There may be steps your family can take to increase your child’s chances of receiving the most student aid possible. Here are some strategies to consider:

  • Max out your retirement accounts. While your child is younger, you can build up significant savings in retirement accounts, which will not be included in determining aid eligibility. In the year your student applies for aid, you’ll need to add contributions back into your income, but the assets still won’t be included for aid. Assets in a bank or brokerage account, on the other hand, would reduce aid eligibility.
  • Pay down debt. Use taxable accounts like bank or brokerage accounts to pay down expensive credit card or student loan debt. This not only reduces your interest costs, but reduces your taxable assets, which can help increase aid eligibility. Since home equity is included for the CSS Profile, paying down your mortgage may not be the best strategy. But remember, FASFA does not consider home equity in determining aid and many CSS Profile schools place a cap on how much is counted.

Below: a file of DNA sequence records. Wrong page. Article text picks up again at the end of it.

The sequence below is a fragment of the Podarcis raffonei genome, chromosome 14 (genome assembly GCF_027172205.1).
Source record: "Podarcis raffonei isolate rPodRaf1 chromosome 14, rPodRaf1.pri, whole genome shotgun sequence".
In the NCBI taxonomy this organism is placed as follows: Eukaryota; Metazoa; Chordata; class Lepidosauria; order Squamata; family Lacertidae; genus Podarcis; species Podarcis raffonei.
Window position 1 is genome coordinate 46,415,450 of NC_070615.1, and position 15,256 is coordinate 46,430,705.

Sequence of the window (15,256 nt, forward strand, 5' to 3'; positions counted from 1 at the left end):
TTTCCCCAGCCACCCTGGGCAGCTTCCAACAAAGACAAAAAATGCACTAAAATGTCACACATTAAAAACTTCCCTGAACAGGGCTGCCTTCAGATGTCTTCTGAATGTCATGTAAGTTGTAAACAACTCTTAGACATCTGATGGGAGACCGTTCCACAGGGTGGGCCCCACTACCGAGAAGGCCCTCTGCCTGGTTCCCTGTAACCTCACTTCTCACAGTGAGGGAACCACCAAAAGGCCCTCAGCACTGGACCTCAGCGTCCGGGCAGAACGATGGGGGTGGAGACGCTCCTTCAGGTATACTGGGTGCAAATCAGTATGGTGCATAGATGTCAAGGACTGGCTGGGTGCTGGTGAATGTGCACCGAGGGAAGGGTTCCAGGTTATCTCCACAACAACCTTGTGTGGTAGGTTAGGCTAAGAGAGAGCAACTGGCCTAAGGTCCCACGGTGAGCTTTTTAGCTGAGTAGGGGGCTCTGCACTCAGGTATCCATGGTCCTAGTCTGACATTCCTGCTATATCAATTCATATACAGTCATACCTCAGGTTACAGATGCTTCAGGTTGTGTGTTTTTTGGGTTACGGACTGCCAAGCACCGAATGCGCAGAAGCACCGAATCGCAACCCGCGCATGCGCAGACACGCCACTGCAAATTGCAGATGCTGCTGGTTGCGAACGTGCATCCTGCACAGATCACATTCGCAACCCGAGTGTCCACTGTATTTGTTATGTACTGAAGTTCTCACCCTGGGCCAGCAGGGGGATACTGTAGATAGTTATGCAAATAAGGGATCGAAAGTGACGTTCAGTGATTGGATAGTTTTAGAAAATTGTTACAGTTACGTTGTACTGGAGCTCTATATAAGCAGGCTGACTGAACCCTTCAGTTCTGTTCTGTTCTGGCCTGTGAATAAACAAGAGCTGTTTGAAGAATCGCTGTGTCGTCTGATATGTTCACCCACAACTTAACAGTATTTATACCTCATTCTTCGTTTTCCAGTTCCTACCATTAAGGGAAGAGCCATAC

• Reduce income. If possible, it helps to limit your income in years that are counted for financial aid. This is difficult to do if you have a regular salary, but you can watch out for selling assets that would trigger a large capital gain in your taxable accounts or look for ways to offset them with capital losses.
  • Do not open custodial accounts for your children. Student assets are counted more heavily for financial aid purposes. If you already have custodial accounts, consider moving those assets to a 529 college savings plan for your child instead. Liquidating existing custodial accounts could result in capital gains, but you may still save more money in the long run. Since 529 assets are typically included at a lower rate than custodial accounts for financial aid, you’d want to run the numbers to see whether it is beneficial to make the move.
  • Plan ahead for family contributions. Plan carefully if grandparents or other family members want to contribute toward college expenses. The amount and timing of this type of contribution can materially impact your child’s aid eligibility, so it’s critical to optimize such assistance.

Parents should also consider how aid is affected when they have more than one child in college. For instance, with two children in college, the parent’s expected family contribution is not twice what it would be for one child. In fact, the parents’ expected contribution is reduced for each child, though the percentage may differ on the FAFSA and CSS Profile.